Column: Muddled


By Icy Frantz

We have just returned home from the most amazing family trip, full of stories and memories and photos, lots of photos, and time spent together, all six of us, a rare and precious treat and the ideal way to end 2018, a year I found to be a little muddled.

I came across this word half way around the world and have been thinking of it since. Ok, it is just a word that was used to describe an egg dish I ordered at a funky brunch spot in Cape Town, but I became slightly obsessed with it. The dish was an odd combination of eggs and mayonnaise served in a stemless wine glass, surprisingly delicious, but my take away was less about the eggs and more about the word and the way it perfectly describes so much in life.

At one point during our trip together in South Africa, after one of our long game drives, I looked at my family from the backseat of an open-air Landcruiser and asked the question, “What type of animal are you?” Putting aside any stereotypes that we had formed from years of watching the “Lion King”, we each came up with an answer. Among us, there was a self-identified zebra, a lioness, an elephant, a hyena, a cape buffalo and, although I see myself differently, the kids deemed me the hippo. Interestingly, no warthogs, we are all too vain, and no impalas, which were a dime a dozen in the Delta.

What did we see of ourselves in these animals? The zebra is exotic, with its unique pattern of back stripes on white. The lioness is a courageous hunter and territorial, marking her territory with urine, unacceptable in our home but not unlike a sign on our lioness’ door marking her bedroom “stay out” in bright pink bubble letters. The elephant is wise and social with deep family bonds. Elephants greet one another by extending their trunks, much like we would shake hands.  Hyenas are known as scavengers, eating other animals’ kill rather than catching their own food. I could just picture our hyena stalking the last cookie and stealing it out from under our eyes. The Cape Buffalo is strong and serious and very dangerous. And finally, the hippo spends most of its day lounging in the lagoon. Mama hippos, in particular, are aggressive and unpredictable, and fiercely protect their young.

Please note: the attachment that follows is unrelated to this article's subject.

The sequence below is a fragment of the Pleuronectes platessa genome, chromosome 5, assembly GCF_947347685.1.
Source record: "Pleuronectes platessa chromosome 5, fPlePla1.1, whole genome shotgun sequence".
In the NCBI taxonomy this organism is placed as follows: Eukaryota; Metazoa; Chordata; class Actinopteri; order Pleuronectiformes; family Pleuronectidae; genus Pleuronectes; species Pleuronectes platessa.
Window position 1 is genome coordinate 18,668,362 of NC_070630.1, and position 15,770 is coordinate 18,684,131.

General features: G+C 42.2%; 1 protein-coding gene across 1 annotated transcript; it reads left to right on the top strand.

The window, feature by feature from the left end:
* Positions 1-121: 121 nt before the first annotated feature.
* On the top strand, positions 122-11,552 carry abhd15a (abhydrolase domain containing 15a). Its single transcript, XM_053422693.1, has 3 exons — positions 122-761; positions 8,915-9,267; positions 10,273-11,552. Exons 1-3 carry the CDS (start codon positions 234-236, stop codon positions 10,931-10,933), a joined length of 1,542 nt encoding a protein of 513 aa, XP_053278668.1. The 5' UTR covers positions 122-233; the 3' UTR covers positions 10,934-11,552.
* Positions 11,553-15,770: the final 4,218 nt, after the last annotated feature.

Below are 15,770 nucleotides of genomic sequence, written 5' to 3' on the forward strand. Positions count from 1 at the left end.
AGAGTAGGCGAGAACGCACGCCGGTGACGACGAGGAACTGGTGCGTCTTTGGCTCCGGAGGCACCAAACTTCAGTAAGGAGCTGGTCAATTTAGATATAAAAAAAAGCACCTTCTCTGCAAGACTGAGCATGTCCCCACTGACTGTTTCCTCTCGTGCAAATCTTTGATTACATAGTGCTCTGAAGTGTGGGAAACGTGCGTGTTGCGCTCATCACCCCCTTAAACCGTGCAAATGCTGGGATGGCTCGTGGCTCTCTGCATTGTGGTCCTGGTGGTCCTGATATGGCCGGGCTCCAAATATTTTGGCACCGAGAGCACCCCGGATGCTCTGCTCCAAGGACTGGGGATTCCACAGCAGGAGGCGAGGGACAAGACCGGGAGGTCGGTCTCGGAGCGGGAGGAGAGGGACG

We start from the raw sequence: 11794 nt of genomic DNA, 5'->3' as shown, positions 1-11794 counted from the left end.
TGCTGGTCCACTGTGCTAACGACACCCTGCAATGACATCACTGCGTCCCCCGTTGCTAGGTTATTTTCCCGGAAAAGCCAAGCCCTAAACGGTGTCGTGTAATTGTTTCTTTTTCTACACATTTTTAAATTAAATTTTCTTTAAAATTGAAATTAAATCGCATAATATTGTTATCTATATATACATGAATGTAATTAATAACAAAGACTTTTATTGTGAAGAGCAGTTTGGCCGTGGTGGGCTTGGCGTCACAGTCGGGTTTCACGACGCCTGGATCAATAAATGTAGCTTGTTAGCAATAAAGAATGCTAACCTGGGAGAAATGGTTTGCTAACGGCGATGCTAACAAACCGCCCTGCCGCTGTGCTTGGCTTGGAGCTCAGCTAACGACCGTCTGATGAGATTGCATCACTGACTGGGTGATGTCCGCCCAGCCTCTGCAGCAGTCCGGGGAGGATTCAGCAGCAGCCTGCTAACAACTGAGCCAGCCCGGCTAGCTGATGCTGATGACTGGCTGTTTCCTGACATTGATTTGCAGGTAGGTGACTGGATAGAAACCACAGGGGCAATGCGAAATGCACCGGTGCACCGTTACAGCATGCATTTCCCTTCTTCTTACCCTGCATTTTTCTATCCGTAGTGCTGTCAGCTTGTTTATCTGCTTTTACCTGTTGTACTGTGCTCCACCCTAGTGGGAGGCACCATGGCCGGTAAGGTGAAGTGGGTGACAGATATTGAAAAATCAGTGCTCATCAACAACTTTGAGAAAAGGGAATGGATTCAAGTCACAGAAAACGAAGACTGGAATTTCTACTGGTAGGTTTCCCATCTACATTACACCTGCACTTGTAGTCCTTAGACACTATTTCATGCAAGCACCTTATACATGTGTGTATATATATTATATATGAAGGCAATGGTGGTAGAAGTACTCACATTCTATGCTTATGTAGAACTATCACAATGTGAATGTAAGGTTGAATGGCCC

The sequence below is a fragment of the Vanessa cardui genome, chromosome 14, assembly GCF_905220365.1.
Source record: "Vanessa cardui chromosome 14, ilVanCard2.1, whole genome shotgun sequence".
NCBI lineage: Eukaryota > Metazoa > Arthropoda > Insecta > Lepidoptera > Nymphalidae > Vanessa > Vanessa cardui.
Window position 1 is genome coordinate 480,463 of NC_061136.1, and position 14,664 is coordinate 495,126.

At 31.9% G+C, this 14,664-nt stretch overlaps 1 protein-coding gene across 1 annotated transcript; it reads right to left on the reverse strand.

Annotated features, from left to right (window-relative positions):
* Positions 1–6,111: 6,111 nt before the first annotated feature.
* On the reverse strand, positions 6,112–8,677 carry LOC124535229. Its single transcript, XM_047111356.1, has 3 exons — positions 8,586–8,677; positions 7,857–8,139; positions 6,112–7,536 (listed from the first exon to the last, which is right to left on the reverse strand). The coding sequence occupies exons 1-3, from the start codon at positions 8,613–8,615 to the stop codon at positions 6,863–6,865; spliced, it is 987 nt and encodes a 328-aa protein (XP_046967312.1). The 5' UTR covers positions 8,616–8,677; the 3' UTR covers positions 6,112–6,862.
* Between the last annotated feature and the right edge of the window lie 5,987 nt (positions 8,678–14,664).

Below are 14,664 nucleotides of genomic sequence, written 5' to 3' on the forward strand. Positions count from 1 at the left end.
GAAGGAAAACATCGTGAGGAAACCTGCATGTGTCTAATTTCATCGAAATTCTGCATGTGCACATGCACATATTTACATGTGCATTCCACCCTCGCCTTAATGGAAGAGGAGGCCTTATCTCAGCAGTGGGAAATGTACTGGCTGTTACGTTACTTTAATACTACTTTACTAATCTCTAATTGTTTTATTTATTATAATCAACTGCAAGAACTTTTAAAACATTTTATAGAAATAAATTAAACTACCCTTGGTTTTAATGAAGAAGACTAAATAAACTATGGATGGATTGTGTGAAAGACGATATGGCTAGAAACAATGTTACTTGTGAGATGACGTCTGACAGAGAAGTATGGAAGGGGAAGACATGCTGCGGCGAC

Yup, our family has it all.  We are simply not all elephants or lions or hippos. In the animal kingdom, we would most likely pilfer each other’s food, prey on each other, and then eat each other. And after ten days on vacation, often without Wi-Fi, I have learned that sometimes we are truly very different people. Our family is a small herd, a pack, a parade, a cackle, a troop or, as with the hippos, a bloat of individuals seemingly muddled together not that dissimilar from that dish of eggs from Cape town. We are bonded more by blood and love and less by sameness. We muddle together.

And that is what we did for ten days of vacation, and it was heaven. We set out before 6 a.m. with no clear direction, picking our way through the thicket. And, like our day, we muddled through conversations with each other, conversations with no clear resolve, different from conversations at home which seem to be information seeking: “Is your homework done? When do you need to go back to school? Have you made your dentist appointment?”

And, with no set plan, we haphazardly stumbled upon treasures: a leopard, five white rhinos, and a baby giraffe, as well as small giggles and connections with each other that might have been missed.

We muddled though our vacation, briskly at times and at a much slower pace at other times. We muddled through a long lunch in the wine country and woke early to catch the game in Botswana. Some of us muddled up to the side of a bridge at Victoria Falls, in Zambia, to jump off, while others stood back to muddle on the sidelines and cheer. For me, it was the time spent together that meant the world; playing rummy and Scrabble and losing, watching the playful baboons at our window, all six of us reading and eating, lots of eating,

I realized that there is no group with whom I would rather muddle through life. I love our wise and steady elephant, the beautiful lioness, the photogenic zebra, the sneaky hyena, the cape buffalo standing guard and even the protective mama hippo, happy to pass the time in the muddy lagoon. In the beautiful Okavango Delta, the sun is setting on the day, and the animals have gathered at the water’s edge for a leisurely drink. The kingdom is at peace.  In Riverside, Connecticut, our bags are unpacked as we stare at the Long Island Sound at 4 a.m., jet lagged but feeling the same peace and a fullness that we found by muddling through together and, ultimately, arriving at a new destination.

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